“I guess we are going to have to get used to people dying down here, aren’t we?”
I imagine this is a story you’d recognize:
In the adventuring crew, there’s an adorable moppet, the youngest among them, only barely more than a child. She’s small, fragile, traumatized, very frightened, haunted by nightmares, and could use some help and encouragement. The moppet gets some coaching, some platitudes, she’s encouraged to confront and face her fears, find strength so she can find peace. Then, the moppet then stabs and kills a major character, because her nightmares are of his father executing her parents, and every time she sees him, she sees his father, too. “Oh, that old trope!” I’m sure you exclaimed.
Clarke was right: Wells should not have come to the ground.
In a hilarious bit of understatement, Charlotte killing Wells, prompted by Bellamy’s words, mimicking Clarke’s actions, yet given opportunity by Wells’ dunderheaded ideas of gallantry, is a real turning point, and more than anything else I’ve said convinced me this show was worth paying serious attention to. After all, if you just want a post-apocalyptic flavored teen soap, you don’t kill the “Nice Guy” leg of your narrative tripod in episode three. Yet, Wells is dead, killed by the simultaneously least likely, yet most inevitable person.
That comes at the end, though. Before the shock of Wells’ murder, I was amused by the show getting its Lost on. I mean, there does seem to be a smoke monster afoot. Also, there’s a sequence of flashbacks.
Flashbacks are tainted in the minds of many because of some antipathy toward Lost. The stupidest thing I’ve ever heard is someone calling flashbacks a “lazy crutch, because they show you what happened, rather than having characters tell.” That was in reference to The Americans, by the way. Point is, they’re actually a remarkably powerful narrative tool, and one The 100 is pretty judicious with, employing them to illuminate the complicated circumstances behind relationships—it seems exceedingly unlikely we’re going to get an episode devoted to Monty growing weed any time soon, nor one all about the crimes that got Murphy arrested (even now, I don’t think we actually know what Murphy did to end up in the Skybox, but we don’t really need to—his imprisonment seems likely to be quite justified). And we don’t see Clarke’s arrest, or Wells’ for that matter. We do get to see them in better days, before Clarke was hardened by loss and Wells was burdened by secrets, when they could kick back with their dads and talk smack over a century-and-a-half old soccer match (another great and sad detail of Ark life, evocative and mysterious). It also affords us the opportunity to witness an execution, the abrupt violence and sudden totality of the loss they create, and the dispassionate, implacable manner they are carried out, which can’t help but inform our understanding of Charlotte actions.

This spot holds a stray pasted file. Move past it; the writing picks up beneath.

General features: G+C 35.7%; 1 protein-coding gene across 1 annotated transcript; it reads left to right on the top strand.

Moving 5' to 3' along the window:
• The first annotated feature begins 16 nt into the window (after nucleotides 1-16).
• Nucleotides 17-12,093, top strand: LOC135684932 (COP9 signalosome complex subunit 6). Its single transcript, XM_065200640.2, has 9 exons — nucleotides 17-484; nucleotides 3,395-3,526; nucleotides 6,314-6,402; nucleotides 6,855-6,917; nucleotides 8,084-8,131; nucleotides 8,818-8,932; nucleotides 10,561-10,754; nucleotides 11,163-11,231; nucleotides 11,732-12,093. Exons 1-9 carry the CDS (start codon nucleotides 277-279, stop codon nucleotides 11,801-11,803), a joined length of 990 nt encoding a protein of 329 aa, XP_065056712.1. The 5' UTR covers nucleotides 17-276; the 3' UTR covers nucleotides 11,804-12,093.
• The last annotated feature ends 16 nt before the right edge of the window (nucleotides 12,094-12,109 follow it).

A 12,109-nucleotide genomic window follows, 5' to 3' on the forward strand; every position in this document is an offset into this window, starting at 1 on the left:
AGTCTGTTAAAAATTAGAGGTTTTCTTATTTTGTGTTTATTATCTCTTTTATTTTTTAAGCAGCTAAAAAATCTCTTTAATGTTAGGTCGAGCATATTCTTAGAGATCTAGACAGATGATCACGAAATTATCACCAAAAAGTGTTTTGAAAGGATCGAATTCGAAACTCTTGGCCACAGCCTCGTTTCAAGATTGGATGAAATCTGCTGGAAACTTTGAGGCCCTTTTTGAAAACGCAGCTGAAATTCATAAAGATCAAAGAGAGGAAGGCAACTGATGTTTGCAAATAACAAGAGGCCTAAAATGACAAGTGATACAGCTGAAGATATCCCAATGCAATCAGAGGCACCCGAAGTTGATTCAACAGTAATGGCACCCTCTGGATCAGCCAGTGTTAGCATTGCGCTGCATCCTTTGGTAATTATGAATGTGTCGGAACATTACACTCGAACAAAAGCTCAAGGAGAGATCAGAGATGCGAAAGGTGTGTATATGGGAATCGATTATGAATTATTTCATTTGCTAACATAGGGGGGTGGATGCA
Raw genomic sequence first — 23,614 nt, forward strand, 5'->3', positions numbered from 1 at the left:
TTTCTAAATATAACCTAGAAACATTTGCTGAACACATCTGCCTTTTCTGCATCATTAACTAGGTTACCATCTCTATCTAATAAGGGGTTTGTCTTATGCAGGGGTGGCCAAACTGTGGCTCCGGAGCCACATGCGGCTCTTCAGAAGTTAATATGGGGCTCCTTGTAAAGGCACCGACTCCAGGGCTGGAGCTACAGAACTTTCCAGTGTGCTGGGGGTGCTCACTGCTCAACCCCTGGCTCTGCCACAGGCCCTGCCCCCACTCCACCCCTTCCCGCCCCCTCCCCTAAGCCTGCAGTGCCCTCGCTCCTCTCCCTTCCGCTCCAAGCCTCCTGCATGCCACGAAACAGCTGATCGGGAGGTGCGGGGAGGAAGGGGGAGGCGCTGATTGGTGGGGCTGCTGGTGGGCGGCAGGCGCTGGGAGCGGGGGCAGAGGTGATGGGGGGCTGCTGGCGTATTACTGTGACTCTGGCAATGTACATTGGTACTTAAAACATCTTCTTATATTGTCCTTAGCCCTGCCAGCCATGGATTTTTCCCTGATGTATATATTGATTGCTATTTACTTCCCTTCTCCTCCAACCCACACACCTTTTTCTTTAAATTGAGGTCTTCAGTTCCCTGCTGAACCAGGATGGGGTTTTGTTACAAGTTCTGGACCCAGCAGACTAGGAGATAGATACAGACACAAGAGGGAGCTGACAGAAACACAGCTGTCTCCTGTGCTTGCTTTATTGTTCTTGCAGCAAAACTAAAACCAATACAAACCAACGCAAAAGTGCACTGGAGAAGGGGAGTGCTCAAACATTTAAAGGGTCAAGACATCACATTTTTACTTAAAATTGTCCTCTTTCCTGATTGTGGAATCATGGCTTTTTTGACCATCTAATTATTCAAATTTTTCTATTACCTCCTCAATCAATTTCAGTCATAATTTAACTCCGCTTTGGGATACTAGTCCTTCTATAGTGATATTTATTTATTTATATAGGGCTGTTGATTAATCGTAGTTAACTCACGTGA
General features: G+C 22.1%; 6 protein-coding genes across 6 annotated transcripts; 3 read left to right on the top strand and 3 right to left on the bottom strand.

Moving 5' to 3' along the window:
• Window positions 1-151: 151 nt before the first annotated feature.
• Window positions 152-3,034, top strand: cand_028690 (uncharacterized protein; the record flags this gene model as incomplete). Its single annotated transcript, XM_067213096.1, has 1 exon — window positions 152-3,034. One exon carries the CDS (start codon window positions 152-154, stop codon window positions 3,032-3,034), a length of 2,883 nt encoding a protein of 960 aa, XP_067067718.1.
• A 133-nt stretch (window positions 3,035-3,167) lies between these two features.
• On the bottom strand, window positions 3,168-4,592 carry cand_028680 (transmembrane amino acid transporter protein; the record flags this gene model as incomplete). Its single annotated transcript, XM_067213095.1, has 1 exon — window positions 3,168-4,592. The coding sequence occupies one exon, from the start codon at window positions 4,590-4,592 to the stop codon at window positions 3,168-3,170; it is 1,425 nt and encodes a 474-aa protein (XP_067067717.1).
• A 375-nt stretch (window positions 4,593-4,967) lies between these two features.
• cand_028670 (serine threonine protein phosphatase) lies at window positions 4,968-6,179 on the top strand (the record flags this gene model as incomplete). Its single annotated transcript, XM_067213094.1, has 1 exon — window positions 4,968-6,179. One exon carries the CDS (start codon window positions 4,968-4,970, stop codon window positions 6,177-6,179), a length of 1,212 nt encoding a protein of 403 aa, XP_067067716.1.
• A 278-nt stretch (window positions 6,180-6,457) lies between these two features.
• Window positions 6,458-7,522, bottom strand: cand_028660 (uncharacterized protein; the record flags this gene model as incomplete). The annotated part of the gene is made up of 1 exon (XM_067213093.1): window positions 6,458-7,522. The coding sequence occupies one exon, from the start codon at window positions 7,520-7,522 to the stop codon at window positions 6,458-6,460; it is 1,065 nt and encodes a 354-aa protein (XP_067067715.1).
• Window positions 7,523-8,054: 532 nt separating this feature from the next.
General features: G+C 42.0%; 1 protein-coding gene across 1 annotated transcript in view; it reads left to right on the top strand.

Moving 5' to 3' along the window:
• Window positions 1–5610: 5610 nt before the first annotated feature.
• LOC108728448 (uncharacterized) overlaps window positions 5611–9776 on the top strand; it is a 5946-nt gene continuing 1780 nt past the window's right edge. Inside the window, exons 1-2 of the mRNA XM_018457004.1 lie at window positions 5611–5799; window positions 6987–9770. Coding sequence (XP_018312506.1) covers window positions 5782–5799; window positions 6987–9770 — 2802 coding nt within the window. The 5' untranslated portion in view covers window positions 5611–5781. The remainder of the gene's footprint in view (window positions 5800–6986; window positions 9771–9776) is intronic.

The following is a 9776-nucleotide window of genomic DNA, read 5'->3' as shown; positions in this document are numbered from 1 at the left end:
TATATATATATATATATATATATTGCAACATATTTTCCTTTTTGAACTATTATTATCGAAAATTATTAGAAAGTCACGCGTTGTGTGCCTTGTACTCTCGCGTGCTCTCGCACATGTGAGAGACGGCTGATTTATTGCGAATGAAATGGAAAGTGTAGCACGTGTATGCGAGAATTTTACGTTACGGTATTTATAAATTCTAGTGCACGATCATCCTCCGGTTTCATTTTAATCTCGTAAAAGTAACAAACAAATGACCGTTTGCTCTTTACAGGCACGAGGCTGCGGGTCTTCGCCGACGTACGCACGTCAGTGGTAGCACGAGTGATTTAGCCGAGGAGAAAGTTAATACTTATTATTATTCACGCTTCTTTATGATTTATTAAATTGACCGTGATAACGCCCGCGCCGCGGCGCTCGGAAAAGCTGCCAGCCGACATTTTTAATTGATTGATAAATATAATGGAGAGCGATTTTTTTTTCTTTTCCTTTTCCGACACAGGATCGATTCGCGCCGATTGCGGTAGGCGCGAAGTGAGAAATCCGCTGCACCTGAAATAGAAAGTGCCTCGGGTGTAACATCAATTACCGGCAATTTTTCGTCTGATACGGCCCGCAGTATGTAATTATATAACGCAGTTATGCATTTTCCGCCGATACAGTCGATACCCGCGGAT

It also gives some specificity to our understanding of Clarke, who is intelligent, cunning, skilled, focused, practical, resolute, highly moral, serious, and hard. She is a hard ass woman. She’s impatient, she doesn’t suffer fools, and while “she wears her heart on her sleeve” is accurate, that colloquialism is a bit too flowery and twee for her candor. She was perfectly willing to let her last words be “I do hate you.” You might not see these traits directly as being my issues with late-season Buffy, but they certainly are akin to those issues. That’s a big reason why I chose The 100, because as much as Buffy the Decider didn’t work, Clarke totally does work. Clarke is straight up awesome, because, among other things, she’s perfectly willing to let her last words be “I do hate you.” There are presumptions of what a youth-geared show should and should not do, and accordingly how their protagonists ought be, but those presumptions are false, and I thought some of my criticisms might imply I think otherwise. Both The 100 and Clarke Griffin complement Buffy the Vampire Slayer and Buffy, the Vampire Slayer in showing how far they pushed the form forward and how much further it’s come since their ends.